C4. The relative placement of one or more figure words in a text block, e.g., “Figure” appears at the end of a block versus at the beginning, or the middle. Analysis of this feature analysis may also include analyzing the pattern induced by word ordering so as to provide additional contextual clues.

This example of features C1-C4 is illustrative and not intended to limit the invention. As would be apparent to a person skilled in the art given this description, other content aspects, characteristics and features may be used to analyze caption candidates, headings, images and other page features so as to identify potential captions.

In additional embodiments, additional textual features may be analyzed. As shown in FIG. 2B, and its describing text herein, media material page 240 includes several different types of page features, e.g., images, captions, body text and headings. In an example, textual feature analyzer 310, or another similar component, analyzes the textual features of these page features, and compares and contrasts them with the caption candidate. For example, in a media material, as with example 241, heading text may be in a different font from body text, emboldened and set off from other parts of the page. These characteristics may be similar to captions in the same media material, as with examples 243, 245. By comparing the textual features of a caption candidate to the non-caption text of media material, as in stage 830, the caption identifier may reduce the likelihood of falsely identifying a heading 241 as a potential caption 243.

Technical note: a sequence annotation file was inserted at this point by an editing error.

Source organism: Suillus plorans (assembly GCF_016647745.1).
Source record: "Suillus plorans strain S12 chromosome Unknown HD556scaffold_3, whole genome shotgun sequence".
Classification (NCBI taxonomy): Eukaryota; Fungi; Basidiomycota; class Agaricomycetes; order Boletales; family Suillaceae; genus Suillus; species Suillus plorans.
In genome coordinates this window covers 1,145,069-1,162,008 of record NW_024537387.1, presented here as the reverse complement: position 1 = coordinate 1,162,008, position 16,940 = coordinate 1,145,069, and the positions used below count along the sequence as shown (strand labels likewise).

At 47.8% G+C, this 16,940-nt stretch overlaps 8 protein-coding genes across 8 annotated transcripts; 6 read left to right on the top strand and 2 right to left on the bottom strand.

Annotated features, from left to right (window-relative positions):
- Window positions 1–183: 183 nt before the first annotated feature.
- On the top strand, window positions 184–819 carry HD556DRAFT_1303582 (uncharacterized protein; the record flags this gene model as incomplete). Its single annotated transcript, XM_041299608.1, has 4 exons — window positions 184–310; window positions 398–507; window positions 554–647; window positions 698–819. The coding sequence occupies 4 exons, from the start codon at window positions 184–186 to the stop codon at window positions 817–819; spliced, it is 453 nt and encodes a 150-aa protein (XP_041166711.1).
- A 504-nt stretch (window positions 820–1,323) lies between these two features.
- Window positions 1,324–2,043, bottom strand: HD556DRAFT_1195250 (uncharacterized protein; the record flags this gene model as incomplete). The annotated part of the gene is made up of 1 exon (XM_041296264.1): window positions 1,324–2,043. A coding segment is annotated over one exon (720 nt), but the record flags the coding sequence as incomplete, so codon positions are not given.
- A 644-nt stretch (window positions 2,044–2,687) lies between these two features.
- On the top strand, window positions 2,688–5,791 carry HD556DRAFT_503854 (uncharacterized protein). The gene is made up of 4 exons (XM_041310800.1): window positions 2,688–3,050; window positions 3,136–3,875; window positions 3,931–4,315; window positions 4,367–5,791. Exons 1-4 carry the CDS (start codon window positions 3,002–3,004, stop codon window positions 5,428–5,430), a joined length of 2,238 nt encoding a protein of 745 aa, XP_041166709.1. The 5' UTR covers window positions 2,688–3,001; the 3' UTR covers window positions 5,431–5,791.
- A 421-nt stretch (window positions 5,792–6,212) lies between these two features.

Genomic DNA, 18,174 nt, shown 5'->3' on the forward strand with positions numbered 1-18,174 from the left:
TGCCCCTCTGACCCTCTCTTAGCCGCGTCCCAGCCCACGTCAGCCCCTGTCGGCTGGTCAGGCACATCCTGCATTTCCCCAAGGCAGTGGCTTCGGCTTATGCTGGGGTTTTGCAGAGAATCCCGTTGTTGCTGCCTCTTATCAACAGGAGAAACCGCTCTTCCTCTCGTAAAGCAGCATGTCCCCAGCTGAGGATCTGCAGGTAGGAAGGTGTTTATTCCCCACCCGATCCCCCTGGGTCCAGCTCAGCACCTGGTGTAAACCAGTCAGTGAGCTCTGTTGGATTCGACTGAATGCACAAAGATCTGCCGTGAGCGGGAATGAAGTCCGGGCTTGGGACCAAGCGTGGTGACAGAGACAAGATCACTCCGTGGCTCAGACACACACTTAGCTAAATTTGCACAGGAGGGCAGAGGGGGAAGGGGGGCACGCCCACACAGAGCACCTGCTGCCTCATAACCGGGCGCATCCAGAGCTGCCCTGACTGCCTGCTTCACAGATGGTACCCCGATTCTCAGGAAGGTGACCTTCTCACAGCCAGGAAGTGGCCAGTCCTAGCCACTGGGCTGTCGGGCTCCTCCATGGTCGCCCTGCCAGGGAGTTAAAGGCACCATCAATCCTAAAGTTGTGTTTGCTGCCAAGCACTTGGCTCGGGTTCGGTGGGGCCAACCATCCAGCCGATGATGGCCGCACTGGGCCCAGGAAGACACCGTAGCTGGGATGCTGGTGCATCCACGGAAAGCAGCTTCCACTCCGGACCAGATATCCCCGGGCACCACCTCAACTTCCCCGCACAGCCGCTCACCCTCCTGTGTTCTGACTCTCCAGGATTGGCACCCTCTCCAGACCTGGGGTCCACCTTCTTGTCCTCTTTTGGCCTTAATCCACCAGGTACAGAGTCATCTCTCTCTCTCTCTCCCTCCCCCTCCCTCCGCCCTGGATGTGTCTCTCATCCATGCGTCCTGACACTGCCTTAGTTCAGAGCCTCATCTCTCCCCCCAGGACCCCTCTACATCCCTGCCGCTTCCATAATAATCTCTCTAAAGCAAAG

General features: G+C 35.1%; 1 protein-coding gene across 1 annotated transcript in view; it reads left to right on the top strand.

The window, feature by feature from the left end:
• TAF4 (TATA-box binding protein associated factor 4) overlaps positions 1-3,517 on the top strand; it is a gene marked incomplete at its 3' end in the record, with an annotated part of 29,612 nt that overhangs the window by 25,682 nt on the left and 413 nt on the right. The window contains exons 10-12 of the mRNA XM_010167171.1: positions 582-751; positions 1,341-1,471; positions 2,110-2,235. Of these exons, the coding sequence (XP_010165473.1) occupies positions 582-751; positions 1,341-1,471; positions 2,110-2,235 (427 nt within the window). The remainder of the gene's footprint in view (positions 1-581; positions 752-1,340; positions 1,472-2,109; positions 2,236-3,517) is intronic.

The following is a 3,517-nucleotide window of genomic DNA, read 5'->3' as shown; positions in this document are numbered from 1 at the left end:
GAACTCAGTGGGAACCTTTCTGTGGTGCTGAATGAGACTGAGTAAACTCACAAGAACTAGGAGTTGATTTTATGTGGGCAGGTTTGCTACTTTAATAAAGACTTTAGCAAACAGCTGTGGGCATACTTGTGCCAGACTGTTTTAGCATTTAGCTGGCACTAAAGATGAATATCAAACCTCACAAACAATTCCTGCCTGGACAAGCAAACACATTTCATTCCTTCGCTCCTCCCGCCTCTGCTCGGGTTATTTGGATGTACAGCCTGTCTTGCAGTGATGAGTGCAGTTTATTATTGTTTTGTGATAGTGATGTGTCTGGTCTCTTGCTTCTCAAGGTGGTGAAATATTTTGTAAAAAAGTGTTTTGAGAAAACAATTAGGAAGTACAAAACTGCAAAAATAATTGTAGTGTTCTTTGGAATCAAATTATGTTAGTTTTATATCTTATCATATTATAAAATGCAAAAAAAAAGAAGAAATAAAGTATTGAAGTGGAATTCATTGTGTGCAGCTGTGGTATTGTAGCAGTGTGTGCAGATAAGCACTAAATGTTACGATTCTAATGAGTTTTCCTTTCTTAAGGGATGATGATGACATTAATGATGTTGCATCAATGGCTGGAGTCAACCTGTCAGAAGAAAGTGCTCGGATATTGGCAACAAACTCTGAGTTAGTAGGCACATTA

It should be noted that in embodiments, conjunctions of individual textual and proximity features may be created to provide additional points of analysis. For example, feature “bold” and feature “5 cm horizontally from image” can be combined as a conjunction, and the conjunction may also have a relevance. In further embodiments these conjunctions of features may have individual scores applied based on their characteristics.

Weight applier 330 may apply weights to the textual feature scores described above, and the proximity feature scores generated by selector module 110. Applying weights to the textual and proximity feature scores creates a combined set of weighted feature scores 620. As discussed above, feature conjunctions may be also analyzed at this weight application phase. The example feature “bold” and feature “5 cm horizontally from image” conjunction may have a different weight applied based on the combination.

Varying weights may be given to each feature score based on thresholds and confidence levels associated with each attribute. A confidence level may be based on a variety of factors including, for example, the likelihood that a feature is indicative of a caption. In an example, different sets of feature weights may be applied for each type of media material examined, based on the varying significance of different features for that type of material, e.g., a type of book always labels its captions as starting with “Fig.,” a magazine generally places its captions below, and to the right of the image, a treatise places its image captions above an image, and has generally has caption type set in boldface italics. In an embodiment, the weight applier 330 may output a combined set of weights to be used, as described below, to generate a caption score 630.